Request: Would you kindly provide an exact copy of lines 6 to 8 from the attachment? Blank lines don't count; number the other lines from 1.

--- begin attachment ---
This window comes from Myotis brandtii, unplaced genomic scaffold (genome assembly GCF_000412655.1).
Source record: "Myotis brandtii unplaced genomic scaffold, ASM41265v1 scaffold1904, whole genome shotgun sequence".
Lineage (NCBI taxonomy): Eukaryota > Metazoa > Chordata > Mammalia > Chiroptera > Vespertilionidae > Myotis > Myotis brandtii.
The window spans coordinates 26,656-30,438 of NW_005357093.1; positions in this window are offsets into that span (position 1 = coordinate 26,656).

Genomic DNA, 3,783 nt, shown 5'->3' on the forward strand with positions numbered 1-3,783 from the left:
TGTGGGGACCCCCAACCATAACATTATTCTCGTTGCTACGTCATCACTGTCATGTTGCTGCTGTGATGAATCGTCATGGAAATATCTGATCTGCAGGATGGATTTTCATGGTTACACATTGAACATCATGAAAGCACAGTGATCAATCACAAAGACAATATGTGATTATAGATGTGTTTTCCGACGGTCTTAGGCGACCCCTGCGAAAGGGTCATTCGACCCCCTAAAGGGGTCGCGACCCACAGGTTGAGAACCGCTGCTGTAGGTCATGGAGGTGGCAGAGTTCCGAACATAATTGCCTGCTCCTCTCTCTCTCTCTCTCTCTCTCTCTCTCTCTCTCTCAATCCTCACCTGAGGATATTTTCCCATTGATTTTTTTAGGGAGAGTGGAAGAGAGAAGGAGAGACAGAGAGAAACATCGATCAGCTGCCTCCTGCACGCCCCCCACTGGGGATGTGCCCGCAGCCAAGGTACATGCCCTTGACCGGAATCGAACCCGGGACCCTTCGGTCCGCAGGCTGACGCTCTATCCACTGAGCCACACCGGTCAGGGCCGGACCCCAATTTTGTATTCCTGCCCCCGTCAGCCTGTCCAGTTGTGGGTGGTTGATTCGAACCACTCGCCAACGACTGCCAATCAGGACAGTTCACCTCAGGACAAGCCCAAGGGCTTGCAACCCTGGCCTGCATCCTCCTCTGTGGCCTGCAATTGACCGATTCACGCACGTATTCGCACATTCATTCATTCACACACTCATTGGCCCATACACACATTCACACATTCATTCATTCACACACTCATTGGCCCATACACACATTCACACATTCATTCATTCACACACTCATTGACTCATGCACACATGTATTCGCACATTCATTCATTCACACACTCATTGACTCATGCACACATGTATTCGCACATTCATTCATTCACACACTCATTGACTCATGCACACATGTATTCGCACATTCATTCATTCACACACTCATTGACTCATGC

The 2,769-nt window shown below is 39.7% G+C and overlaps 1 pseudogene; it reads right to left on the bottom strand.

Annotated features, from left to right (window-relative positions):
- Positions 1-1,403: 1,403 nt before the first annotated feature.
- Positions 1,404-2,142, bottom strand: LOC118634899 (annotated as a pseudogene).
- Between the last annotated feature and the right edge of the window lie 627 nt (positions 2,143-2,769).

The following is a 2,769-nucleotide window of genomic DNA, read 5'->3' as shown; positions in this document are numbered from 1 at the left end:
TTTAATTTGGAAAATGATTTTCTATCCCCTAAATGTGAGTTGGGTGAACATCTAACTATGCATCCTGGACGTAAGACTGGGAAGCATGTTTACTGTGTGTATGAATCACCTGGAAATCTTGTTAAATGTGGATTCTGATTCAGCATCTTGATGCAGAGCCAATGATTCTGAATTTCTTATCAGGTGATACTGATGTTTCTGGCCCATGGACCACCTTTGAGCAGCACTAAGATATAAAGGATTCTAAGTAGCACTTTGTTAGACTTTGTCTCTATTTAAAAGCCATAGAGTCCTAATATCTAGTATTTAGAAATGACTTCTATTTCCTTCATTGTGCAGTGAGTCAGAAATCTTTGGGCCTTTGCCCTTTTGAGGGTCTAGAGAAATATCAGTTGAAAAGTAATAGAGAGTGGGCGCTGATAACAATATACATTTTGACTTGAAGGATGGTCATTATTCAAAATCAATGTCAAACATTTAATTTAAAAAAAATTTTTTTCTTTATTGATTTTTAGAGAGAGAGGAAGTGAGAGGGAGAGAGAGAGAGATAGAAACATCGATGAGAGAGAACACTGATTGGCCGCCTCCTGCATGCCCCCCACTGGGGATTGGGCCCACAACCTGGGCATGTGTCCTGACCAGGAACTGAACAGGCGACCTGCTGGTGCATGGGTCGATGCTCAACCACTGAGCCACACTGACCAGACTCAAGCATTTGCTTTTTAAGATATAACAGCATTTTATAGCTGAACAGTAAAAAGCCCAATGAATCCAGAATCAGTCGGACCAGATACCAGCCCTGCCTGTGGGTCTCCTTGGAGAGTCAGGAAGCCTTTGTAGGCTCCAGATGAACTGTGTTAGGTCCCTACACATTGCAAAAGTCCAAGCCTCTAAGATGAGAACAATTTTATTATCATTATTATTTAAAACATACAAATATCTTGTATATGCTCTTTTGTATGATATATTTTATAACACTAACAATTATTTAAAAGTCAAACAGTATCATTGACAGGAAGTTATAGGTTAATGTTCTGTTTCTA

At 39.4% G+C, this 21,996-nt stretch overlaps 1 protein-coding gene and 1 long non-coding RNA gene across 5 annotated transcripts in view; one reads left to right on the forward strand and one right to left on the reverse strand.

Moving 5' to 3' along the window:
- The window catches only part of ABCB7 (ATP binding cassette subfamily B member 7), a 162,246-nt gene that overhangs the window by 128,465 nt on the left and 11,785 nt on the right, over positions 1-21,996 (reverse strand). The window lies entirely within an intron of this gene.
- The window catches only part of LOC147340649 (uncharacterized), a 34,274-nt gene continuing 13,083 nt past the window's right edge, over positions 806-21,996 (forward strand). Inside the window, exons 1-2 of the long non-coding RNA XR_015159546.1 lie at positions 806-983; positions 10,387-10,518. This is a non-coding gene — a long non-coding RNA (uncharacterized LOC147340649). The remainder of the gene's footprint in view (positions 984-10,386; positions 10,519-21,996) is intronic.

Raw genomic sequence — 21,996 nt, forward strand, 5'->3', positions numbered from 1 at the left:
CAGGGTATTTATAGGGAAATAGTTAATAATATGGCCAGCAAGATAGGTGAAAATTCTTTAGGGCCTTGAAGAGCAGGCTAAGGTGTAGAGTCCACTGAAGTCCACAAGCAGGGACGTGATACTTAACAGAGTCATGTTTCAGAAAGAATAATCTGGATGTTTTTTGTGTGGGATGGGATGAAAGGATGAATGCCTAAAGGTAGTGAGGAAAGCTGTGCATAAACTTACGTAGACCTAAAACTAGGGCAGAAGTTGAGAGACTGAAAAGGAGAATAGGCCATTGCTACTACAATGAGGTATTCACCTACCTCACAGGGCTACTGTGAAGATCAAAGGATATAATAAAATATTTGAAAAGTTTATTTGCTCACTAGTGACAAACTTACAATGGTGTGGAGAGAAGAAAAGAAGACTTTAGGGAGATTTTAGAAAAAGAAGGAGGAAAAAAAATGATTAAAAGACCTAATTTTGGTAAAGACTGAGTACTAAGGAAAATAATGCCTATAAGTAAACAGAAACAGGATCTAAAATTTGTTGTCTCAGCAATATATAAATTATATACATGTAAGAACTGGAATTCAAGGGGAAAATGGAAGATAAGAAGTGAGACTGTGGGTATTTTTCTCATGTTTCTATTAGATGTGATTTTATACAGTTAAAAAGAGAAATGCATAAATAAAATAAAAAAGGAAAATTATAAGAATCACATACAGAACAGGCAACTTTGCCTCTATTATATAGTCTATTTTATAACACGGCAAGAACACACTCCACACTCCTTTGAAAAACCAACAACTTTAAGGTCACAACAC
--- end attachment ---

TGTGGGGACCCCCAACCATAACATTATTCTCGTTGCTACGTCATCACTGTCATGTTGCTGCTGTGATGAATCGTCATGGAAATATCTGATCTGCAGGATGGATTTTCATGGTTACACATTGAACATCATGAAAGCACAGTGATCAATCACAAAGACAATATGTGATTATAGATGTGTTTTCCGACGGTCTTAGGCGACCCCTGCGAAAGGGTCATTCGACCCCCTAAAGGGGTCGCGACCCACAGGTTGAGAACCGCTGCTGTAGGTCATGGAGGTGGCAGAGTTCCGAACATAATTGCCTGCTCCTCTCTCTCTCTCTCTCTCTCTCTCTCTCTCTCTCTCAATCCTCACCTGAGGATATTTTCCCATTGATTTTTTTAGGGAGAGTGGAAGAGAGAAGGAGAGACAGAGAGAAACATCGATCAGCTGCCTCCTGCACGCCCCCCACTGGGGATGTGCCCGCAGCCAAGGTACATGCCCTTGACCGGAATCGAACCCGGGACCCTTCGGTCCGCAGGCTGACGCTCTATCCACTGAGCCACACCGGTCAGGGCCGGACCCCAATTTTGTATTCCTGCCCCCGTCAGCCTGTCCAGTTGTGGGTGGTTGATTCGAACCACTCGCCAACGACTGCCAATCAGGACAGTTCACCTCAGGACAAGCCCAAGGGCTTGCAACCCTGGCCTGCATCCTCCTCTGTGGCCTGCAATTGACCGATTCACGCACGTATTCGCACATTCATTCATTCACACACTCATTGGCCCATACACACATTCACACATTCATTCATTCACACACTCATTGGCCCATACACACATTCACACATTCATTCATTCACACACTCATTGACTCATGCACACATGTATTCGCACATTCATTCATTCACACACTCATTGACTCATGCACACATGTATTCGCACATTCATTCATTCACACACTCATTGACTCATGCACACATGTATTCGCACATTCATTCATTCACACACTCATTGACTCATGC

The 2,769-nt window shown below is 39.7% G+C and overlaps 1 pseudogene; it reads right to left on the bottom strand.

Annotated features, from left to right (window-relative positions):